I am very proud to announce a new activity by the Visionary Artists, Visionary Objects (1800-now) research network. Between 28-30 September, four of the network members are participating in a panel at the biennial conference of the International Society for Religion, Literature and Culture (ISRLC) at the University of Uppsala, Sweden.
With the overall conference theme of “the place of truth“, in the panel we are going to explore the dynamics – and challenges – of the notion of truth in visionary art.
See below for the abstracts of the talks in our panel and speaker information.
Please be in touch if you would like to be involved in future activities.
ISRLC VISUAL ARTS SESSION 1
Depicting Visionary Truths:
Panel by the research group Visionary Artists, Visionary Objects (1800-now)
Throughout modernity, the truthfulness of institutional religious claims has been increasingly doubted and questioned, while artists began to offer transformed and new metaphysical claims through their works of art. The papers in this panel explore the conceptual relevance of the visionary, to shed light on visual art’s functioning against the backdrop of the dramatically transforming socio-cultural position of institutionalized religions.
1. Finding Truth in Visionary Art
Dr. Lieke Wijnia – University of Groningen
The introduction to this panel sets out a short overview of the concept of the visionary in art. Tying together utopian thinking and spiritual practices, this concept draws attention to metaphysical questions and concerns. Negotiating between the imagination and alternative realities, one of the major challenges is how to understand the position of truth in visionary artistic practices. Do artists create works to provide a sense of truthfulness to their visions? Or, vice versa, do visionary claims make artworks more true? Furthermore, the use of the visionary as an academic concept allows scholars to incorporate not only the artist’s intentions and practices, but also how the art is perceived by a wider audience. The afterlife of the artwork seems to play a crucial role in understanding art’s visionary -and to a certain extent truthful- characteristics.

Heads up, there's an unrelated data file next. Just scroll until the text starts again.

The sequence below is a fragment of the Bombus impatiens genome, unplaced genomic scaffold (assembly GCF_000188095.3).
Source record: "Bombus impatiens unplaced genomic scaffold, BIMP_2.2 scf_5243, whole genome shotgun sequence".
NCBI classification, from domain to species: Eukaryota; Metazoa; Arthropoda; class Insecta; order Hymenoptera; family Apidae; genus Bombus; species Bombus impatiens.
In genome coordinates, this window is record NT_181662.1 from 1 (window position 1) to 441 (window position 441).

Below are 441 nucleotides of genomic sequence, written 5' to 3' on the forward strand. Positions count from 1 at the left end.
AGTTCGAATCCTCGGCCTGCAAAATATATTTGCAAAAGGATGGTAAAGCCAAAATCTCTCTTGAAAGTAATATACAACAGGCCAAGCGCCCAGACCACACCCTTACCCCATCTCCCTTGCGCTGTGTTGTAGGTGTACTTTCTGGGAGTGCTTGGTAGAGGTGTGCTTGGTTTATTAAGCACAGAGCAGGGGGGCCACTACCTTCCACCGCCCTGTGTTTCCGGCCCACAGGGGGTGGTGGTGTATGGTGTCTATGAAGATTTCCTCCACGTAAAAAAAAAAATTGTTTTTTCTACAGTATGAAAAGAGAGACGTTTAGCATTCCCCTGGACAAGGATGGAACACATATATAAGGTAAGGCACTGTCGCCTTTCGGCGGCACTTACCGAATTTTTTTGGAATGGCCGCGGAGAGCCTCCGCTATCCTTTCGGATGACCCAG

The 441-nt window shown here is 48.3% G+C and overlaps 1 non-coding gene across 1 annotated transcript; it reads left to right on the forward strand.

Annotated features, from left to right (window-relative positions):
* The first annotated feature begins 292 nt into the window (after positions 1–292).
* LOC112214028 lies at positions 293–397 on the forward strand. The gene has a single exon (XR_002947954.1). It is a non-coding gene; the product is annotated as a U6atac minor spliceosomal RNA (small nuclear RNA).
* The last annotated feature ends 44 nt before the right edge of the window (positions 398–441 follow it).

2. Painting the ‘Vision Splendid’: Depicting the Truths of Modern Spiritualism
Dr. Michelle Foot – University of Edinburgh
In the early twentieth century, Scottish artist Alfred Edward Borthwick (1871-1955) established his career painting the union of matter and spirit. Using a formulaic motif in his work, the artist repeatedly depicted the subject of mortals accompanied by spirit entities in order to convey the truth of Spiritualism: that human personality survives bodily death and the spirits continue to maintain a presence in the mortal realm. The matter-and-spirit trope signified the belief that spirits were engaged in communication with mortals. Borthwick often worked within a Christian-Spiritualist vein, whereby Christ characterized the ultimate individual spirit to communicate with spirit-mediums.